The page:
Eric admits that the Legacy workload has decreased over the years, “When I started we had 140 ladies on our books, now we have 60 and their needs have changed significantly. Whereas we used to take them on monthly bus trips visiting gardens, Cascades Theatre and Arts Council plays, now many of them are in their 90s so we keep things low key with a monthly lunch.
“I like to think we have provided these women with a quality of life they may not have had, and certainly I don’t know what we would do without Fairview and Rivergums – the staff are spot on and duty of care inspirational.”
Eric has also been instrumental in improving the quality of life for locals living with a disability through Gwydir Industries Inc, an organisation dedicated to providing such residents with meaningful employment. “In 1993 when I joined the board the organisation was floundering, it was short of money and meat raffles and local fundraisers were simply not cutting it. These wonderful residents of our community deserved so much more, so I took on the role of treasurer and looked at ways to fill the coffers.”
With no money to kick off a good fundraising event, he went to the local rugby club to co-host a function on the rugby grounds. The event was a success, raising $56,000 for the service and initiating the biannual Gwydir Industries fundraising events that have become legendary within the community. From fashion parades, dress-up balls and the hugely successful ‘Dancing with the Stars’ dinners, these fundraisers have become front and centre on the local social calendar. And the service is reaping the benefits.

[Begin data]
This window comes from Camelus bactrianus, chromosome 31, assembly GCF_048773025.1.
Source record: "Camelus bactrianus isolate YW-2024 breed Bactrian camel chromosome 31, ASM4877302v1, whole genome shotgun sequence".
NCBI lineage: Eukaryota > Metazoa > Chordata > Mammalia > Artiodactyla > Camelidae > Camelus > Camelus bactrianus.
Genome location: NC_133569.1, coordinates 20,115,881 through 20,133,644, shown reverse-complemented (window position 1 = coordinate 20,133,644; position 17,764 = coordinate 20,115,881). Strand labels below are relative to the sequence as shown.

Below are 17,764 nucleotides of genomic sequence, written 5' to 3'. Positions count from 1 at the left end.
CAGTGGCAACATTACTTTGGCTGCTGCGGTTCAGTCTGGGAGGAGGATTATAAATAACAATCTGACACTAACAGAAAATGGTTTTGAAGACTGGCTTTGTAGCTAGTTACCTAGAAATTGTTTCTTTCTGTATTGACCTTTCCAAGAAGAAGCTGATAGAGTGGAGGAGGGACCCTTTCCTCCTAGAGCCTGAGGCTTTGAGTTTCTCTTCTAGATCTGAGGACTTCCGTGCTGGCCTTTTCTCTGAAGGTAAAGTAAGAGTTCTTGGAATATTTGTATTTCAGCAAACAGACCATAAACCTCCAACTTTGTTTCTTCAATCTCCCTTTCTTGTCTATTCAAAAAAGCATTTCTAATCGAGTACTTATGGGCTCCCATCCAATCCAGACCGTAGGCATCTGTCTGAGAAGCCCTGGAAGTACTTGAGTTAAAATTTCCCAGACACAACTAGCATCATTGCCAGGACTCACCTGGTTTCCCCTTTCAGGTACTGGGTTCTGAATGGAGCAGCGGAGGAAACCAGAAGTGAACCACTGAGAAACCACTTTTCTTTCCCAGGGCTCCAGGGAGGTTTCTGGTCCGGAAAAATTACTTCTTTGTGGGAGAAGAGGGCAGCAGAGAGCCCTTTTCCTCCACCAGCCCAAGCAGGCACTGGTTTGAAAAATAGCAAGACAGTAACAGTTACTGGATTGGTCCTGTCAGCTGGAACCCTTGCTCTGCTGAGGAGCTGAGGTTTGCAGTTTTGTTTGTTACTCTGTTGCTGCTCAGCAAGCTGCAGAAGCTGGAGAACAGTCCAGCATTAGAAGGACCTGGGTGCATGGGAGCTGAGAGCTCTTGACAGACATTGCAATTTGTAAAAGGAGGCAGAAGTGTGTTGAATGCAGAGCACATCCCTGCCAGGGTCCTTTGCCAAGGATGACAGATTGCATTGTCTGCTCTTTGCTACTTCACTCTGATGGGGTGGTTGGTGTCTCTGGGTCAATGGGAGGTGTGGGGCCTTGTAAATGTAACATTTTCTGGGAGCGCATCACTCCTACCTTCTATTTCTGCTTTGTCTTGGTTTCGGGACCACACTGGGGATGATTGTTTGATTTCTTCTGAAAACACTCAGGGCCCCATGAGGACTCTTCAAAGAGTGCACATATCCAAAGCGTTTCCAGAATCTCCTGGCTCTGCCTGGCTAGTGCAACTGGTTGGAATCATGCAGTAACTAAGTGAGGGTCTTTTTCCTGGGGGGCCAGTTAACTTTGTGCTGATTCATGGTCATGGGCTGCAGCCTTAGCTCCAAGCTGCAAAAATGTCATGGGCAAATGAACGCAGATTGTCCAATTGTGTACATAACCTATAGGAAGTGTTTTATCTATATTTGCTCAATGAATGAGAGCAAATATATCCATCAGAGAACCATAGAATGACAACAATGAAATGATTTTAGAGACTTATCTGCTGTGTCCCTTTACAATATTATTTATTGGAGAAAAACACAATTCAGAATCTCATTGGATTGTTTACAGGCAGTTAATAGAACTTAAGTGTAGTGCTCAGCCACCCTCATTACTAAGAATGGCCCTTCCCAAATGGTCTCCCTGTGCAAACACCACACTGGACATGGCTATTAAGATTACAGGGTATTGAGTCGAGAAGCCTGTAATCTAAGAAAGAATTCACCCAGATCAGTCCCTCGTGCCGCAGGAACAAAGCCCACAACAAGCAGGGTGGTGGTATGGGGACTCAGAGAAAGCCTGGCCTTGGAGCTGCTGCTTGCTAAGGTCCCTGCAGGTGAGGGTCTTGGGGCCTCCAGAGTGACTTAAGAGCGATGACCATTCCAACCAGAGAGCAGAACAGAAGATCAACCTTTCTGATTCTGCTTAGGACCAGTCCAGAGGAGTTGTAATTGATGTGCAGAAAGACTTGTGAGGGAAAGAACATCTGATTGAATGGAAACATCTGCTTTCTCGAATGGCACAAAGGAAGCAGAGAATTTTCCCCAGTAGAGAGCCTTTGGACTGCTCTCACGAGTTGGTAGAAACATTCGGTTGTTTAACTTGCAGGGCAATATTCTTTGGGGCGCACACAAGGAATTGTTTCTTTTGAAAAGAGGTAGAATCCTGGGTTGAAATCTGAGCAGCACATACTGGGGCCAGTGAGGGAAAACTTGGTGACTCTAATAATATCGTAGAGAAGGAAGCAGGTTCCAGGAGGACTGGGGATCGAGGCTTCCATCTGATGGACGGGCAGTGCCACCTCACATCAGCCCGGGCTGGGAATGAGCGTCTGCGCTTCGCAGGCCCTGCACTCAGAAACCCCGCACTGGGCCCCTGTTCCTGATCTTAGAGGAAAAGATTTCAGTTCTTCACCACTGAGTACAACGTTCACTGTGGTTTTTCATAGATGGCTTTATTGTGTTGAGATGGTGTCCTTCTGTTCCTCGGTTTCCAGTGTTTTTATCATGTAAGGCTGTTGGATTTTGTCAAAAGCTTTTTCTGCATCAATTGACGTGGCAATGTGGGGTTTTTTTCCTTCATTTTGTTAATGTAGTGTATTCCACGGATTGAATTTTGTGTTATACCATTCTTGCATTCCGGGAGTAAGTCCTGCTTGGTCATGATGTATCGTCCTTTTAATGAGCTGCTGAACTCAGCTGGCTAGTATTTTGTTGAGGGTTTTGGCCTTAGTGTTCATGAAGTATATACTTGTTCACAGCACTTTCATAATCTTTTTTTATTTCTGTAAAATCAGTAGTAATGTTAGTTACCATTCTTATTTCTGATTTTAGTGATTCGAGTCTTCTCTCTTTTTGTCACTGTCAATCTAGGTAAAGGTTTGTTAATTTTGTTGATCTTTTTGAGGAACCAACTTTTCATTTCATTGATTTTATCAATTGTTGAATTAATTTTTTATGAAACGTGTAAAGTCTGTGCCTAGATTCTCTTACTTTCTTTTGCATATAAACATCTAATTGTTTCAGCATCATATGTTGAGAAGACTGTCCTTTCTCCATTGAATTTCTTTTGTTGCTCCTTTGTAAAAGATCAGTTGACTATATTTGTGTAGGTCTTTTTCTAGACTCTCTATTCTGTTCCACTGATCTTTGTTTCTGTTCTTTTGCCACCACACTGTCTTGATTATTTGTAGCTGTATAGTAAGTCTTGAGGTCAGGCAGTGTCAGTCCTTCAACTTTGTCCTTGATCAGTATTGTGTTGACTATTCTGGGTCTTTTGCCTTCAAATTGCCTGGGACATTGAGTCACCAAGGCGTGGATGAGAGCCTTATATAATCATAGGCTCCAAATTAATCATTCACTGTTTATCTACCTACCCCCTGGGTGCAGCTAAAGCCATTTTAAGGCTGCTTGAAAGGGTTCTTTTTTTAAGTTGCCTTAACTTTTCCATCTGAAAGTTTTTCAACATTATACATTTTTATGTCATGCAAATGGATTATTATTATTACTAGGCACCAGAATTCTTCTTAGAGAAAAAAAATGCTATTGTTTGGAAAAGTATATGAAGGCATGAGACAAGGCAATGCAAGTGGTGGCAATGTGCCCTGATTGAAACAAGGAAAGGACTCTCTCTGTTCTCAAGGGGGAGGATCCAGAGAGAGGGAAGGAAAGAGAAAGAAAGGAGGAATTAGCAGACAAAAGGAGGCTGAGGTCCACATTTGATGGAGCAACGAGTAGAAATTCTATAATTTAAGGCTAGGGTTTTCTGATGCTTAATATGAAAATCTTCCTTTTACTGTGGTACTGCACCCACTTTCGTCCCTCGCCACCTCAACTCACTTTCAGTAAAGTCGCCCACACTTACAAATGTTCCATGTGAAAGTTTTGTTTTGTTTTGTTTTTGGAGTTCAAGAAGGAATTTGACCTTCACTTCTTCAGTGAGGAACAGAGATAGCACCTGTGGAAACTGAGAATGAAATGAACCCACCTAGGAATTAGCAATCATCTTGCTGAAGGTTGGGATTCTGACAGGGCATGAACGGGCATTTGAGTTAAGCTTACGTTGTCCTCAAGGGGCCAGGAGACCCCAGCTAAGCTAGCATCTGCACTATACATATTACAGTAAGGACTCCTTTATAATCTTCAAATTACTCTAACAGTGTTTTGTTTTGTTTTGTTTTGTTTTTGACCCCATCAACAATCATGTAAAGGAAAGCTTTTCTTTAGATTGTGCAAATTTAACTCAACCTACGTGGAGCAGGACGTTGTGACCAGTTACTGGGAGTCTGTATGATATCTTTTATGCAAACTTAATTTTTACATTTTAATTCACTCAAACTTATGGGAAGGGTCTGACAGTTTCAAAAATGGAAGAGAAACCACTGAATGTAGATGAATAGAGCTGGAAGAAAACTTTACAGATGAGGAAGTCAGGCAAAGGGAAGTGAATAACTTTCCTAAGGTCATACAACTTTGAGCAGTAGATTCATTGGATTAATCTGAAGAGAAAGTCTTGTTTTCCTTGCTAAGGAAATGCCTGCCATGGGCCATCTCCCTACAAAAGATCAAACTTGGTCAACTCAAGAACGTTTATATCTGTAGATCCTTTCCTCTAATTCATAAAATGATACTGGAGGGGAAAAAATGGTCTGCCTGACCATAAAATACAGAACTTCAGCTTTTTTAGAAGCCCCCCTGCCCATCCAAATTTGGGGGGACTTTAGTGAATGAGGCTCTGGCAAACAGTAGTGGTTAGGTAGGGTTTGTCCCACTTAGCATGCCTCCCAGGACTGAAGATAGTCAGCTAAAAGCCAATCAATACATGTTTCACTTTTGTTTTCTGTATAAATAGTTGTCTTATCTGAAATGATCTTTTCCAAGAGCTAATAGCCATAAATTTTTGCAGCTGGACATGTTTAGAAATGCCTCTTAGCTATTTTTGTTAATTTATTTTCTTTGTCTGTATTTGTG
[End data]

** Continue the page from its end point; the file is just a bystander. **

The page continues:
“It’s a good feeling to know that Gwydir Industries is now financially secure, and we’ve also been able to put money into infrastructure such as forklifts, trucks, a bus, a $90,000 cotton wrap recycling machine and graphic designer for trophy production.”
The 26 clients of Gwydir Industries are now busier than ever recycling, painting and refurbishing furniture – giving them daily employment and providing respite for their carers.
“When I attend a board of directors meeting at Gwydir Industries you can’t help but have a feeling of wellbeing, it’s so rewarding to see these lovely people go to work each day with a sense of purpose and independence. It’s a beautiful thing.”
With Moree renowned for its generosity, Eric said he is constantly touched by the strength of community. “As far as giving goes, Moree is second to none. Our last fundraiser was a typical example. We’d had no rain for seven months, morale was a bit low and I’d been warned not to have high expectations.” The ‘Dancing with the Stars’ event was one of the most successful yet, raising over $65,000.
With his son Scott and family now running the farming operation, daughter Michelle Bookallil and family in Armidale and life-long friends settled in Moree, Eric and Anne-Marie made the move into town and built their riverside home 10 years ago.
“I was born in Moree, grew up at Garah, went to primary school in Mungindi, played rugby in Moree, raised my family at Gurley – it’s safe to say I’m pretty passionate about the whole district! Often we don’t realise how lucky we are in Moree. We have a great service centre of young and established professionals, lawyers, accountants, schools, healthcare plus a daily flight to Sydney. I’ve had a wonderful life here and wouldn’t have considered retiring anywhere else.”
Maybe it’s not luck that makes the Moree community vibrant, but more the infectious enthusiasm and countless hours of dedication by passionate and selfless locals such as Eric Carrigan.
STORY & PHOTOS Georgina Poole